Due to plague outbreak, LDS missionaries transferred out of Madagascar

Two missionaries of The Church of Jesus Christ of Latter-day Saints ride their bicycles. The Church of Jesus Christ of Latter-day Saints
Credit: Intellectual Reserve, Inc.

Missionaries from the Church of Jesus Christ of Latter-day Saints are being moved out of Madagascar following an outbreak of the plague in the Indian Ocean island nation, Church leaders announced Thursday, Oct. 19.

“Due to the emerging outbreak of plague in Madagascar, as a precautionary measure, the missionaries serving on the island of Madagascar are in the process of being transferred out of this area or temporarily reassigned to other missions,” according to a Church statement released on Mormon Newsroom.

Plague cases have been rising in Madagascar. First detected in late August, the outbreak has reportedly infected about 800 people. To date, the outbreak has killed at least 74 people, according to The Guardian.

A total of 69 missionaries are being relocated or reassigned. An additional ten missionaries who are nearing the end of their mission service will return home. Missionaries from the Madagascar Antananarivo Mission who are serving on the islands of Mauritius and Reunion will remain.

“Ensuring the health and safety of our missionaries is our top priority. In recent weeks measures have been taken to reduce risk to missionaries, including providing them with prescription medication to help prevent plague and asking them to remain in their apartments,” said Church leaders in the statement. “There are no reports of illness among the missionaries. Families are being notified as the missionaries are temporarily reassigned.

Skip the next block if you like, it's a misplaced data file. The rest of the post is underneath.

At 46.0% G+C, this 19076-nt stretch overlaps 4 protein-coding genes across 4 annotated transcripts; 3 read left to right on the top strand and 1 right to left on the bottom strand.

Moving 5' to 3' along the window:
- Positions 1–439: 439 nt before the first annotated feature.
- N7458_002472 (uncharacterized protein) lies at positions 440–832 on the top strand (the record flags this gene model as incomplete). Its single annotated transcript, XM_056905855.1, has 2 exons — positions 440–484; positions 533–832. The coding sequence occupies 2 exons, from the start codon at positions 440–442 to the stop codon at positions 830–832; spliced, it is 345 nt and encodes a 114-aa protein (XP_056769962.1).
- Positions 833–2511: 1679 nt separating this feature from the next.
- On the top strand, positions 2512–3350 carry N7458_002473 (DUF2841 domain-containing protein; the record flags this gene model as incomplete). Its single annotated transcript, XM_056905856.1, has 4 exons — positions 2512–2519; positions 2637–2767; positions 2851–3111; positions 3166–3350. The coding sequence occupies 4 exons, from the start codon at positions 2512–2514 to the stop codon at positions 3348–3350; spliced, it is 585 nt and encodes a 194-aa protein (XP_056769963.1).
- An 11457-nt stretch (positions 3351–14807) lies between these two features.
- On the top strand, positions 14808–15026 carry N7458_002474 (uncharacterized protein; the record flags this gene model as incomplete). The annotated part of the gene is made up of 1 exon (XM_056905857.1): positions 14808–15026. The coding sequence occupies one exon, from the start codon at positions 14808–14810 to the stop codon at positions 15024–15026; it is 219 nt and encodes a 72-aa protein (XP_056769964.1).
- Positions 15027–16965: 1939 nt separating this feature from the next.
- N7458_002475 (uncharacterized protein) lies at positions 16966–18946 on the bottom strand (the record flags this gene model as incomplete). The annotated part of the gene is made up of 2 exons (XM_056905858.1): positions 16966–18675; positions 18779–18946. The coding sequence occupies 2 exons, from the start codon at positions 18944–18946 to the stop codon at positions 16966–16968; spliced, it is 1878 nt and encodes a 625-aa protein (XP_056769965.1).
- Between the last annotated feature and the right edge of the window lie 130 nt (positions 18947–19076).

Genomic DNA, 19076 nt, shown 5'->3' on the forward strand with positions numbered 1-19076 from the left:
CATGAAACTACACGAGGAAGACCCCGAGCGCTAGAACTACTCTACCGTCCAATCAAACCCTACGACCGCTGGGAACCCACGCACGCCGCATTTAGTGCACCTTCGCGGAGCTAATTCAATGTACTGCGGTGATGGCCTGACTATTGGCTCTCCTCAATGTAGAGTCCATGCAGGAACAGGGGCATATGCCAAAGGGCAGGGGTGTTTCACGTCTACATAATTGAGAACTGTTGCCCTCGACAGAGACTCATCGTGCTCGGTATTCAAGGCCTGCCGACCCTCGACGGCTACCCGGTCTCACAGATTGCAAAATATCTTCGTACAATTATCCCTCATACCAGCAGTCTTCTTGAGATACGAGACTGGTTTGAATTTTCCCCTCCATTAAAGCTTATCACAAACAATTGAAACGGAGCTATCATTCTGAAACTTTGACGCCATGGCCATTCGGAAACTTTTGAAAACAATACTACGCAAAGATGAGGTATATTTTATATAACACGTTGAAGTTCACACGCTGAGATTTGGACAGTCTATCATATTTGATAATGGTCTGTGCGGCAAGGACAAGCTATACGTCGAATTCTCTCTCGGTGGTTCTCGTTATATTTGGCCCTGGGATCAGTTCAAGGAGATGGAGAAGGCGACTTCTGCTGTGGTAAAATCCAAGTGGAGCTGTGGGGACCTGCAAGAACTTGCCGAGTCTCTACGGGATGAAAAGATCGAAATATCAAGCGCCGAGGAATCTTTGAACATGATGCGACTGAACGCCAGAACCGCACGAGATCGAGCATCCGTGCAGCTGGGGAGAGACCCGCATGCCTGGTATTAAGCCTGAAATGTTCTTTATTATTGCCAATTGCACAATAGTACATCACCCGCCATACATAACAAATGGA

“This is a very challenging situation for the missionaries, members and citizens of these countries, and we are taking every practical step to reduce risk and praying for their health and safety.”

Although plague outbreaks in Madagascar have been an annual occurrence in recent decades, the outbreak has, unusually, affected urban areas where plague is not normally endemic, according to The Guardian.

This further increases the risk of transmission. The World Health Organization has delivered 1.2 million doses of antibiotics to Madagascar in response to the outbreak.

“Plague is curable if detected in time. Our teams are working to ensure that everyone at risk has access to protection and treatment. The faster we move, the more lives we save,” said Dr. Charlotte Ndiaye, WHO Representative in Madagascar, in a WHO news release.

Madagascar is home to about 11,300 Mormons. The Church received legal status there in 1993. Five years later, the Madagascar Antananarivo Mission was organized.

The country’s first stake, the Antananarivo Madagascar Stake, was organized on Sept. 17, 2000. The Malagasy translation of the Book of Mormon was published in February of 2000.

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